Inscryption Guide for Beginners

The Prospector reaching out towards the camera

Guide

Inscryption Guide for Beginners

October 18, 2021

By: Tyler Chancey

More Info About This Game
Publisher
Devolver Digital
Platforms
Linux, Mac, PC
Release Date
October 19, 2021 (Calendar)
Genre
Horror, Puzzle, Indie
Purchase (Some links may be affiliated)
 
 

Hey there card gamers. Chances are you have picked up Inscryption thanks in no small part to our review and want to know where to start with your run and how to get the most out of each run. Also, you might need help discovering some quick and easy tricks to help you out early on in Leshy's cabin. That's what our Inscryption Guide for Beginners is for.

Having trouble on a boss? Check out our boss guide here. Stuck on the cabin puzzle? Find the solution here.

A game of cards with a figure explaining how it works.
Down the rabbit hole we go....

Inscryption Guide For Beginners - Deck Building Tips

The idea behind each run of Inscryption is your deck starts with four cards and is supplemented by a resource deck. Each creature card has an attack and defense value, as well as a summon value. Summoning values include blood, which marks how many creatures need to be sacrificed to summon it, and bone tokens. You receive bone tokens every time a creature you control is sacrificed or killed.

The resource deck is where you can play squirrel cards at no cost. These can be used as last-minute blockers, sacrificed to summon stronger cards and used to stock up on bone tokens. Bone tokens are only introduced as a resource once you lose to Leshy for your first time.

 
 

The biggest challenge as you play is knowing when to draw from your main deck and your resource deck. Do you need more sacrifices to summon your heavy hitters or do you risk drawing from the deck to get something of a lower cost?

An adder and a black cat card on a table
Do I want free sacrifice fodder every turn or instakill poison? Decisions, decisions.

The answer to that will depend on what your deck's current build goes towards. If you stack the deck with wolves, for example, you will need more sacrifices. If you've played any CCG, you should be aware of the term “resource screwed,” where your hand is full of high cost cards and no resources to play them. To mitigate this, try going for as low cost cards as possible in your early game. This is the kind of game that rewards steady and reliable plays more than big ones.

If this section seems thin on consistent strategy, that is mostly due to Inscryption's roguelite elements in Leshy's cabin. You can't exactly build a deck from scratch (yet), so you have to take what you can get. That being said, the various creature cards and sigil abilities do lend themselves to some straightforward synergies and strategies.

Inscryption Guide For Beginners - Creature Types

There are multiple types of creatures in Inscryption, but to generalize there are four major categories.

Canine creatures are pretty straightforward. These are the brutes all about tearing things apart and not much else. These include the basic wolf, the wolf cub that transforms into an adult wolf after a single turn has passed, the bloodhound that immediately moves to engage an enemy card once it enters the board - assuming none of your cards are in the way - and the attack buffing Alpha wolf. If you just want to beat things down hard with fast attacks and high numbers, check these out. Just don't expect any solid defense or endurance.

A set of scales unbalanced, a stone bowl fills with metal teeth
Trust me, there is no kill quite like overkill in this game.

Alternatively, avian creatures are all about bypassing defenses with flight. Their costs are overall cheaper, just one blood on average. Unfortunately, there aren't many heavy hitters among them. The turkey vulture is the most obvious card, but it costs 8 bones to summon. These creatures work best as supplements to a deck rather than a more dedicated build.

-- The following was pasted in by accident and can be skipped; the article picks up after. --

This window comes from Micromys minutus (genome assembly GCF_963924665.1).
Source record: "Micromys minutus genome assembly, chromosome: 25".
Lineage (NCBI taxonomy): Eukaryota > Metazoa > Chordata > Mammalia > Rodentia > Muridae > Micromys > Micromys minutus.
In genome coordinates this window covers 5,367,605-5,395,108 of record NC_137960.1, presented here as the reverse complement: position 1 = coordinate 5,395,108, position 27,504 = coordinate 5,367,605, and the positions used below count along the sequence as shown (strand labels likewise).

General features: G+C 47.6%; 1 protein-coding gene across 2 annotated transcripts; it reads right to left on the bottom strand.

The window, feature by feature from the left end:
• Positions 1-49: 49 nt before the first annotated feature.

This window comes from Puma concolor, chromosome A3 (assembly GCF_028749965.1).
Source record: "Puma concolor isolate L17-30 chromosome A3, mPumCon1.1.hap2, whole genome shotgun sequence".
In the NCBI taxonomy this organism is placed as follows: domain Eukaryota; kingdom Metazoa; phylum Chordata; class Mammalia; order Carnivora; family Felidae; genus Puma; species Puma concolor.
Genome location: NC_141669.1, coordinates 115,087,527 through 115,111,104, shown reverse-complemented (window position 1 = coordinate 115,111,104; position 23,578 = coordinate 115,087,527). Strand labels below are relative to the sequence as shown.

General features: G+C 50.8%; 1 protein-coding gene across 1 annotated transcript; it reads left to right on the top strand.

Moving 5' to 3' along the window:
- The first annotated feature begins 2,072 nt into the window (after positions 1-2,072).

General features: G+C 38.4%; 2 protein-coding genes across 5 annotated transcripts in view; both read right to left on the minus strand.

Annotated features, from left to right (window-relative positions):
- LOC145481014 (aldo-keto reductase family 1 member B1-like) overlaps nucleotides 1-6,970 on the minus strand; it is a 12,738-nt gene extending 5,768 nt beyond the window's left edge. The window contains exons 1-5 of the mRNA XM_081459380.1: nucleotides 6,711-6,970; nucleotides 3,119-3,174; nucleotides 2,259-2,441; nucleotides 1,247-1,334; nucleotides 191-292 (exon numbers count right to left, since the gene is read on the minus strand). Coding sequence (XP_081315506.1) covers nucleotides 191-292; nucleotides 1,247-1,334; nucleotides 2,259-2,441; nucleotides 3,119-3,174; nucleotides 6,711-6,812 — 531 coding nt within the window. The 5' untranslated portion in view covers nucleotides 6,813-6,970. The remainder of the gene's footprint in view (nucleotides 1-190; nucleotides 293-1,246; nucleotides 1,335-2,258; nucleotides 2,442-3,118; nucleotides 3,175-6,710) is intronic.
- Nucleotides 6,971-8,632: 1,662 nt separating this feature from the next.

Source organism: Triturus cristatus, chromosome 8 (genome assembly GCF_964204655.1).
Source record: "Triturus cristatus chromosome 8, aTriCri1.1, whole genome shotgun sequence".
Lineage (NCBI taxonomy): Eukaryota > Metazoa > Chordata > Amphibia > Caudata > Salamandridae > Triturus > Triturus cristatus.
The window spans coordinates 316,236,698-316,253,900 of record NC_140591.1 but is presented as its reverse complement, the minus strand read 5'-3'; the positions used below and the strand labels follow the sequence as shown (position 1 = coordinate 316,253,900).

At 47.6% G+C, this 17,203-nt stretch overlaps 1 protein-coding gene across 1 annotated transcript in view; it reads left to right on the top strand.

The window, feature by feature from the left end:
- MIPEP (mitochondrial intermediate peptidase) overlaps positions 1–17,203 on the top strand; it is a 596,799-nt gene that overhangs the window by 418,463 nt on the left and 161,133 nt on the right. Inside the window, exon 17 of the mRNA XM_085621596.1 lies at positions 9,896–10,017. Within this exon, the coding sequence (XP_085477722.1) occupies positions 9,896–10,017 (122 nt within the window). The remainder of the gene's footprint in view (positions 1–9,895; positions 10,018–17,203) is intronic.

Next are reptile creatures. Simply put, repiles are all defense and status abilities. The bullfrog can block flying attacks. The adder has an instakill poison ability whenever it attacks any creature. The skinks immediately spawn their severed tail as a separate creature when attacked. This is great if you enjoy more technical deck builds where you can interrupt and take apart enemy attacks.

Finally, there are insect creatures. These are my personal favorite of the different creature types. Basically, they're all about summoning hordes and staying alive. The cockroach's undying ability returns him to your hand whenever he is sacrificed or killed. The Queen Ant and worker ant cards get stronger whenever more of their kind are in play. The corpse maggots are immediately summoned from your hand if another creature dies. This does make space management a bigger concern, but if you manage your bone tokens right, you can just overwhelm your opposition with raw numbers here.

As for sigils, there are a lot of them. Basically, they're symbols that represent an ability. A wing means they fly, a skull and crossbones means they're poisonous, etc. There's a giant book that is always near the table you can flip through if you need a refresher on these symbols. There is a lot to go over and a bit of research goes a long way.

The map from Inscryption
Alright, time to break down what to look out for here.

Inscryption Guide for Beginners - Places of Interest on the Map Symbols

Of course keeping broad strategies for your deck in mind is just half the game of Inscryption. You also must choose paths on a map to determine what you'll be facing and how you ready yourself for the boss fight at the end. This part of the guide will explain some of the areas on the map and what to look out for.

 

Skulls 

Skulls and a crow on top of a skull are encounters. Skulls are straightforward games where you and Leshy duke it out to see who can drop their scale first. A crow on a skull is where Leshy will pull out a totem, which will give his creature cards an additional ability like spike damage or the ability to fly. Be very careful when dealing with these encounters - you will get overwhelmed if you're not prepared.

Bonfire

Moving on from there are the bonfire encounters. In these encounters, you can take a creature card from your deck and place it on the fire. This will either boost that card's health or attack power based on whatever that specific bonfire raises. Use this on your lowest cost cards. A single increase can make a world of difference.

As you progress, these bonfires will allow you to use them multiple times on the same card. But every time you do so, there's a risk that the card will be destroyed. As easy as it is to be greedy here, the rule of thumb for me is do it twice then run.